“Someone contemplating law school is almost always thinking about some kind of way to help,” Curry said. “But by the third year, we know a huge percentage will go into private-sector law. The question we should ask is what happens in the interim.”

One thing that happens is that first-year students often spend an inordinate amount of time getting used to the rigors of law school. Curry suggests that—as early as possible—first years should get accustomed to the language of law, the workload, and their own way of managing work. By adapting to the law school world early, you can start exploring how and what you want to practice.

Michael Bergmann, executive director of the Public Interest Law Initiative in Chicago, said one of the best ways to choose a path is to get as much exposure as possible to different kinds of practice.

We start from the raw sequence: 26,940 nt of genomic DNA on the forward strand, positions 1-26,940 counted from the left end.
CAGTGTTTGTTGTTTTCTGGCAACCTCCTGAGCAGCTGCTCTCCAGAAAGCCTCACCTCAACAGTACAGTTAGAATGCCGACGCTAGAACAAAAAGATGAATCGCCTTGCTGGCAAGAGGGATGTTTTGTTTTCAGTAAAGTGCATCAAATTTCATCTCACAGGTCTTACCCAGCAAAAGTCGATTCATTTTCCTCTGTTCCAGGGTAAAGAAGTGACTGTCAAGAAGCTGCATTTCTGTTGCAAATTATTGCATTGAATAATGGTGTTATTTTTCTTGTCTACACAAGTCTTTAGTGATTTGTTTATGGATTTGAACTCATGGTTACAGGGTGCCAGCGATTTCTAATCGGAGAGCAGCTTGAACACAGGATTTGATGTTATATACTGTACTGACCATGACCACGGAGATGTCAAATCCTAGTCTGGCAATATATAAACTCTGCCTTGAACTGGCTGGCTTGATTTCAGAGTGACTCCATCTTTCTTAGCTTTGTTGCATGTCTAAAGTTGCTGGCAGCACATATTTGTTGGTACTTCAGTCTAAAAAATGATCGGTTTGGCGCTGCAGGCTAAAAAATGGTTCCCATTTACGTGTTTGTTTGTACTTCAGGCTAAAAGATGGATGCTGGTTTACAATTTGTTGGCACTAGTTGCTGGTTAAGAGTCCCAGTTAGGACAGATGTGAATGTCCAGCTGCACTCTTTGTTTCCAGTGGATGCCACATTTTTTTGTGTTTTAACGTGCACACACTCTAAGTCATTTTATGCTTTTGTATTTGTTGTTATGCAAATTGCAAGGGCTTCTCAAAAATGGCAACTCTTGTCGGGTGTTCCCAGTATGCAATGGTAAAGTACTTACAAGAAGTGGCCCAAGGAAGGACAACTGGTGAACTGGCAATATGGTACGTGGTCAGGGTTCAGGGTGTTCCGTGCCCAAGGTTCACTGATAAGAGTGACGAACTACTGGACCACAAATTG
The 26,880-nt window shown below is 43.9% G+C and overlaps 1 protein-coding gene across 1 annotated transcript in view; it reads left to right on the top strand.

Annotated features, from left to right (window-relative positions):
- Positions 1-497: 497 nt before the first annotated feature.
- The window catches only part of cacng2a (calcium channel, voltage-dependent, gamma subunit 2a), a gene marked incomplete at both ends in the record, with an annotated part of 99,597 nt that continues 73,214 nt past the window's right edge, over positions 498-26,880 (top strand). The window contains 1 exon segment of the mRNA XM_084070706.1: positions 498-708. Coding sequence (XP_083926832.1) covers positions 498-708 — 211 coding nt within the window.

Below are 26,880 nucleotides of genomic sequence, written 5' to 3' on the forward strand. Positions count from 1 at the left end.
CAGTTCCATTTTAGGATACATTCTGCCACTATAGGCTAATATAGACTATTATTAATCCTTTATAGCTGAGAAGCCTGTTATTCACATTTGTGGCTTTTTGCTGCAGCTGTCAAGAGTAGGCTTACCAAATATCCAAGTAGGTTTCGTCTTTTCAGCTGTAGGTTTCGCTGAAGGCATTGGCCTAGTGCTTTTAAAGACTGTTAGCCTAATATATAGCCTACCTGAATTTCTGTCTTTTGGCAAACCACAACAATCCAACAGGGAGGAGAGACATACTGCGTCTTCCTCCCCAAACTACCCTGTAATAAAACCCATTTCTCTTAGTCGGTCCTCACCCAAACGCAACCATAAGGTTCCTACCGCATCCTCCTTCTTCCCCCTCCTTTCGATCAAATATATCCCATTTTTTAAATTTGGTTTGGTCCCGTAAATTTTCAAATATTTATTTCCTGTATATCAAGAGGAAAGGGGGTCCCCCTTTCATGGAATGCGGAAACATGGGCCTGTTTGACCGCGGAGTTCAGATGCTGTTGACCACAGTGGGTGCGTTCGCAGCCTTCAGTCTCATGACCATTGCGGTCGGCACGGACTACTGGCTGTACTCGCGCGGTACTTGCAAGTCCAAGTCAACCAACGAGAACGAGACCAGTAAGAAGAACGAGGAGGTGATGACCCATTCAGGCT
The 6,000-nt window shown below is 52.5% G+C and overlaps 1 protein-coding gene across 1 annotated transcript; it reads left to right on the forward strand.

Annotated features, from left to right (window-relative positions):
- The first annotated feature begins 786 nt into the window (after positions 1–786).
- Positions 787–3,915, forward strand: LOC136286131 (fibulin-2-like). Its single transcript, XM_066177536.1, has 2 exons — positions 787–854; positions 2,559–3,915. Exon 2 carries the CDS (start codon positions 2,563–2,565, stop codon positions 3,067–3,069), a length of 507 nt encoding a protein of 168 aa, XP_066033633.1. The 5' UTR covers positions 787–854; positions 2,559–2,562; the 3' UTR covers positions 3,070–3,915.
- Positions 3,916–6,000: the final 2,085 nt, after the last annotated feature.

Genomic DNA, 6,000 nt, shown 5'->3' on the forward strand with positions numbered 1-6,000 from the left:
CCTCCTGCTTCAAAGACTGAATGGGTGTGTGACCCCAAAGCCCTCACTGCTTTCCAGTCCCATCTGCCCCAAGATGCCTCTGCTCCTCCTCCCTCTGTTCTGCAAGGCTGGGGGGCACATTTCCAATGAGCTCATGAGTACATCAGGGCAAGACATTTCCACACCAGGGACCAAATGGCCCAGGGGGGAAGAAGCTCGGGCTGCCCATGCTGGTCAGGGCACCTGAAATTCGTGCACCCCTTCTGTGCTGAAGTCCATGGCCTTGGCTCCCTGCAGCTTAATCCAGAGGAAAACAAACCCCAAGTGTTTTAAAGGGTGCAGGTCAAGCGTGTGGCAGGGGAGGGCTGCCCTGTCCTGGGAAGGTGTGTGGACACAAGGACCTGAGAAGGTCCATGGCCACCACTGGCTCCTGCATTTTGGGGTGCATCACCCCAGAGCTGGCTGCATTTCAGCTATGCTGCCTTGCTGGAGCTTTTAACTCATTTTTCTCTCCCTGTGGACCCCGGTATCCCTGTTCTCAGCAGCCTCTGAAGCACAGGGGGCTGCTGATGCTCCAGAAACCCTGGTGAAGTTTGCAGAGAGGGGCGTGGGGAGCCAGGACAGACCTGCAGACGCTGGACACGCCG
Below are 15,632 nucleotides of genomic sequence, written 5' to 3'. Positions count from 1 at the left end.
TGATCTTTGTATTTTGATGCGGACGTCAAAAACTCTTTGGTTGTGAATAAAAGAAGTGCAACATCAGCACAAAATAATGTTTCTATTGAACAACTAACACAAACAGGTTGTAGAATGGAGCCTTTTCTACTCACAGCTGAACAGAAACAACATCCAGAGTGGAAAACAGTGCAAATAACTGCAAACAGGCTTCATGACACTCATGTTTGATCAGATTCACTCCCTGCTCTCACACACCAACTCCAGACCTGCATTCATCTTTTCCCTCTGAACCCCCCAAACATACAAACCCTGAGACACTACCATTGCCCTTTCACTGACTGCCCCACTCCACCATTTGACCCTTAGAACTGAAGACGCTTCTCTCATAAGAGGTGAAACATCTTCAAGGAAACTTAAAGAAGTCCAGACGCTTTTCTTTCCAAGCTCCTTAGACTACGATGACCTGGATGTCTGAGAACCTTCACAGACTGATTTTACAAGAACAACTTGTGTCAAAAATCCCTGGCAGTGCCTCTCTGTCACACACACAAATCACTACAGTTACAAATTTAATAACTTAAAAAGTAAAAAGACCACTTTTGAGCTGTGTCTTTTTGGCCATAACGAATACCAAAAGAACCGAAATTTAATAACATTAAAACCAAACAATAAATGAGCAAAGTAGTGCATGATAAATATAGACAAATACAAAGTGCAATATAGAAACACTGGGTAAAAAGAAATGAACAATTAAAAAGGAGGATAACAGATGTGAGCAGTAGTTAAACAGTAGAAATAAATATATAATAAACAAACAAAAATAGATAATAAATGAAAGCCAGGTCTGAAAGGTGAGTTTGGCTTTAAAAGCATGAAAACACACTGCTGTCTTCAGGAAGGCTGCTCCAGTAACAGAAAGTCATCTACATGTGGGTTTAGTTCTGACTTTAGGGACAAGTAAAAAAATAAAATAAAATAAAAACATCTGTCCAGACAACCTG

“Approaching law school with an open mind and being exposed to different experiences while in school is really important,” Bergmann said. “Most folks come to law school one to two years after college and haven’t been exposed to the vast array of work and communities to work in.”

What to consider

Curry and Bergmann also agree on other points. Here are seven things to think about while exploring:

1. Rule out nothing as you investigate. The three or four years of law school and summers in between are really important, Curry said. Use summers and elective courses to decide in what kind of sector in which to practice.

“The core law school classes students take in the first years of law school are often not enough to help you decide,” Curry said. “For example, I worked with a student who knew from the beginning that he wanted to practice disability law. Up until his third year, he worked for organizations that specialized in disability rights. He interviewed for a post graduate fellowship and received an offer. That same student took a bankruptcy course late in his third year, fell in love with it, and went on to practice in bankruptcy.”